• In addition to some specific city-centric weeks, I organised many of the weeks around broad themes, with readings coming, in many cases, from multiple cities. However, a conversation I had with a colleague, Michael Talbot, about how he teaches Ottoman urban history inspired me and makes me think that a much better - or at least promising alternative method, would be to have weeks focused on a specific space: the market, the park, the customs office, etc. While we did plenty of reading on these places, I see advantages to zooming like this and focusing more. In order to do it well, a lot more work needs to be done to choose appropriate reading, so I might make a gradual transition to this approach in the coming two to three years.
  • I think significantly more non-assessed opportunities for students to demonstrate progress on the long essay would be desirable. Too many students were still rather lost in their materials very late in the semester. I also could use this as an opportunity to provide more feedback on approaches.
  • Not all of the students had taken either of my China or Japanese empire courses. I noted that these often struggled if they had never had any East Asian history and were thrust into the complex historical context without any background. I need to find better ways to meet the needs of these students throughout the year.
  • This is a primary source driven class, but the primary sources I’m using are still far too weak. There is very heavy dependence (over 80% at least) on imperial or western perspective sources. Finding good and relevant works written in East and Southeast languages in translation that help offer a non-imperial/western perspective is perhaps the most critical weakness of this course and one I will need to work on for several years, I imagine. This gets reflected also in the essays of students, which overwhelmingly, due to the language challenge of primary sources, must depend on imperial/western sources to talk about cites or spatial history in East and Southeast Asia.
  • Special Subjects at St Andrews include a “gobbet exam” at the end of the year (in addition to a regular exam) in which they must write a short analysis of a primary source excerpt. Most Specials, I understand, assign gobbets throughout the year. While they make sense for 19th century history courses where everyone is reading a small selection of, say, treaties or political speeches, I confess, I have yet to be convinced that gobbets are a terribly useful way to engage with primary source analysis when the materials are varied, many, and no single document is exactly central to the history in question. I assign a “primary source essay” in each semester which is longer and more detailed than a short gobbet and is based on source the students select, rather than a short excerpt from something we have all read together. Though I will hopefully learn more from my colleagues on how they do this, so far I think I find the primary source essay a more useful exercise. The result, however, is that there is a gap between what I assign during the year, and what the students are asked to do on the final gobbet examination. I need to reflect on this problem as I tweak the module for the years ahead.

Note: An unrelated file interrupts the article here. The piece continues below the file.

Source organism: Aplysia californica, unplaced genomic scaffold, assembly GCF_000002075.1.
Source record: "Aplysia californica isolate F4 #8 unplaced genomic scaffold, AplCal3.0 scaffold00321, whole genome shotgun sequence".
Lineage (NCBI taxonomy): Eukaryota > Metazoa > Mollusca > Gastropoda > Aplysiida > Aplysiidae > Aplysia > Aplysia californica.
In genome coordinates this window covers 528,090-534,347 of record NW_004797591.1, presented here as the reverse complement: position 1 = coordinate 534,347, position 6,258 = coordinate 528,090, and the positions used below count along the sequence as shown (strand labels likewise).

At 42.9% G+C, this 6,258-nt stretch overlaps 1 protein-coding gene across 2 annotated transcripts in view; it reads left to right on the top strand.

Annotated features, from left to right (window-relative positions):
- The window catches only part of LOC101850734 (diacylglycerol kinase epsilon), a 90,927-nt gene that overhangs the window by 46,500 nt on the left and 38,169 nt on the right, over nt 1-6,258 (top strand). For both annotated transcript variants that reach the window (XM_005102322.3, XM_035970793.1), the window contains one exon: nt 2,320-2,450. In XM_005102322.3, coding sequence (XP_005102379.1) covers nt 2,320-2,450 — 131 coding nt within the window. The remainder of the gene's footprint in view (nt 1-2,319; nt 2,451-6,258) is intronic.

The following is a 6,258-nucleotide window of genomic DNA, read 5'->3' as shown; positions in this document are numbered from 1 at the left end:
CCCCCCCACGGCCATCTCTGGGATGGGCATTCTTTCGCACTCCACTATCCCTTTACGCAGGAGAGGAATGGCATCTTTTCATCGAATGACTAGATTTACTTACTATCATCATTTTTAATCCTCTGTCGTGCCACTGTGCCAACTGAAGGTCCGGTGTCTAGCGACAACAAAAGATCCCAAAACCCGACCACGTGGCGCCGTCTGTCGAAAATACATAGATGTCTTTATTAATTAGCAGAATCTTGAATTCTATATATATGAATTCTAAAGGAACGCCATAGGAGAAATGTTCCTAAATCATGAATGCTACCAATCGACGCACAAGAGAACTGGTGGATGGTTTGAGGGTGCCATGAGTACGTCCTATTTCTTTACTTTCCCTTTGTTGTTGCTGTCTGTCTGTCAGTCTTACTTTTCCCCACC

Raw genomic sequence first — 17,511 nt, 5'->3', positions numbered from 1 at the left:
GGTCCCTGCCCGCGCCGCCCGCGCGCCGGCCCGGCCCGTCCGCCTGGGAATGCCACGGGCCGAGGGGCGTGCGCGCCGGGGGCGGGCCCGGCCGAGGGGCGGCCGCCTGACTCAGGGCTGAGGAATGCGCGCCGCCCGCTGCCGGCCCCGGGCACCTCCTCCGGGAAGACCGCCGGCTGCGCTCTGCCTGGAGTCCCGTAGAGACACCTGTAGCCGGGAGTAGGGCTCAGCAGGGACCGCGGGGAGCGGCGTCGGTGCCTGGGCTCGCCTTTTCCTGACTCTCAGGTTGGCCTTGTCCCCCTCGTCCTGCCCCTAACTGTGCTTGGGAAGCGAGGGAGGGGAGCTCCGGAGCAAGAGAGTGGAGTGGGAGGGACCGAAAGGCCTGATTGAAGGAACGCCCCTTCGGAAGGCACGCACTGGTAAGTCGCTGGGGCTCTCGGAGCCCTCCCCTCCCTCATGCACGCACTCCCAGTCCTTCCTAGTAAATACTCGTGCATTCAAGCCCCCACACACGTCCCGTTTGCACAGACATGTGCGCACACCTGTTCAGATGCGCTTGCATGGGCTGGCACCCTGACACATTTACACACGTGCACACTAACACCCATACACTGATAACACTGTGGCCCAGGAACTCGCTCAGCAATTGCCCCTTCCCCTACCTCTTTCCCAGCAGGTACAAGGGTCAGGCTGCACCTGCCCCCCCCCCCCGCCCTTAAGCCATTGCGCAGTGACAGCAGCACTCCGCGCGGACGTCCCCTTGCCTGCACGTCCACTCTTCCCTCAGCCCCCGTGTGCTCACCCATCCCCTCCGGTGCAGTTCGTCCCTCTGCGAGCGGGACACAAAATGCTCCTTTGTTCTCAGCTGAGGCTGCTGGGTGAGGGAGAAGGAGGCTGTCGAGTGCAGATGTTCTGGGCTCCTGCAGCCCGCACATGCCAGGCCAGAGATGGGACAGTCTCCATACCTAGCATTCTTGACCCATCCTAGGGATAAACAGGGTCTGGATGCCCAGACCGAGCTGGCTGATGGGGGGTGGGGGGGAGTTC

Other Ideas

  • I want to bring in the “pair writing” exercise that we experimented with in another module I co-taught with a colleague. This was remarkably effective in focusing two students on each other’s ideas in a regulated writing exercise dedicated to developing long essay ideas.
  • The long essay for this module is a great challenge for the students and a lot rides on it. I want to spend more time talking to the students about the variety of ways in which articles are written. Without taking too much more valuable time from other tasks, I am thinking of ways we can use our existing readings to make the students more aware of the structure and strategies of argumentation used by historians so that they can keep these in mind when they write their own essays.
  • I think next time around I want to give the students more opportunity to engage with my own research in this area, even if the project is still years from completion. I should present them my ideas, my sources, and give them an opportunity to offer their input, suggestions, and critiques.